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If you think of song lyrics as being poetry, you might be missing what’s really going on: a good song lyric creates emotions in the heart of the listener, and tends to do this with simple, everyday words, not usually with highbrow poetry.
In a sense, all song lyrics are a kind of poetry, and you can successfully argue that point. But there are three key differences between lyrics and poetry, in the common usage of those terms, that songwriters in the pop genres would do well to consider:
- The emotional journey of poetry can take a long time to develop — too long, often, for typical pop song formats.
- Lyrics need simple, conversational words that connect quickly and easily to a listener.
- The reading aloud of a poem often allows the reader a certain kind of rhythmic freedom, while music tends to lock the lyric into a somewhat more predictable sense of rhythm.
In my experience, if you find lyrics hard to write, you’re likely to be faltering on one of those three simple distinctions. To say it simply, you’re probably trying to write poetry of a traditional sort, when you really want to be writing something that’s emotionally clear, constructed with simple everyday phrases.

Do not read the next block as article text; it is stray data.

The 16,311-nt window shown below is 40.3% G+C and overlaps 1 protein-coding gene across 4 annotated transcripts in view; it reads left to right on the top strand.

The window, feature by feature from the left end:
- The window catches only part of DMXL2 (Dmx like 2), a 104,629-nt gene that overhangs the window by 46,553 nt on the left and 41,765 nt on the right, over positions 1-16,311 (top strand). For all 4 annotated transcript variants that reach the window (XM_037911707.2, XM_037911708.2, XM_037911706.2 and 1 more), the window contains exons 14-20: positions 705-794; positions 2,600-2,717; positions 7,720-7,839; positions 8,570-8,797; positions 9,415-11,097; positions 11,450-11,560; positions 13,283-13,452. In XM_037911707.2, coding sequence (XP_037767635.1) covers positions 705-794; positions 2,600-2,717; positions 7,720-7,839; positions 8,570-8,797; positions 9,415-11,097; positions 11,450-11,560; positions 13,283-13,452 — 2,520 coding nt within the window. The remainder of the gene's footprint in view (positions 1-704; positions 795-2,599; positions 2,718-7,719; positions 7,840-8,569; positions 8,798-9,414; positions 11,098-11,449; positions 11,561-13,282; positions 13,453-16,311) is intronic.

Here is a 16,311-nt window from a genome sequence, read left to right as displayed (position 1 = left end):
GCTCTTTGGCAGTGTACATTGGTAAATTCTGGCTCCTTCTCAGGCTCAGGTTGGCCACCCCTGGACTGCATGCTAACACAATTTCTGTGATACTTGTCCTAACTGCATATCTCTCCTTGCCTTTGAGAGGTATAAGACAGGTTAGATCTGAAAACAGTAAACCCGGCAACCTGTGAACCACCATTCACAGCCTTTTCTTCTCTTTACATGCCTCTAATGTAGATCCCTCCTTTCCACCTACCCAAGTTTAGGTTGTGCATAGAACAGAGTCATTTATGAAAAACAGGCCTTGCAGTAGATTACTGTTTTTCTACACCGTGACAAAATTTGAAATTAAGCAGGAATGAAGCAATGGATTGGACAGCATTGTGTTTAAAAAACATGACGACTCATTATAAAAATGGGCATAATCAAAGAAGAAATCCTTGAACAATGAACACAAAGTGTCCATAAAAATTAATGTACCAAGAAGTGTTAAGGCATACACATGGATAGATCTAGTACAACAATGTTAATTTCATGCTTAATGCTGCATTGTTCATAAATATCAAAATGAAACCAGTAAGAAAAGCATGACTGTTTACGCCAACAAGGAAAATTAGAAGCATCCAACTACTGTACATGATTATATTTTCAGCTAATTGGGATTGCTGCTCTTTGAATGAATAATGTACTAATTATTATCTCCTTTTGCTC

There is also this: pop songs typically move up and down in emotional intensity, and do so in a rather predictable way — a certain number of bars (or beats) of lower energy, then a certain number of higher energy, then back down again. Non-lyric poetry doesn’t necessarily work that way.
One of the best ways to know if you’ve written something that’s going to work well as a lyric (particularly in the pop genres) is to try reading your lyric aloud as if you’re having a conversation with someone. If it sounds conversational, you’ve likely nailed it. If it sounds more like something meant to be read than spoken, try rewording it.
Written by Gary Ewer. Follow Gary on Twitter.
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I think Toto’s AFRICA was written upon’s Red Ryder’s earlier WHITE HOT – obviously a similar subject matter but above all, the rather unique & poetic use of abruptly juxtaposing wildly different subject material, making the listener mentally search hard to try and connect it all. Dont seem to work in pop hits – but both became enduring classics….
When I was 17 I discovered John Prine singing his original songs on a tiny stage in a small bar in Chicago. He had not yet been “discovered” yet. His lyrics completely changed my ideas about what a song could be. Such simple words, but such big ideas so succinctly put.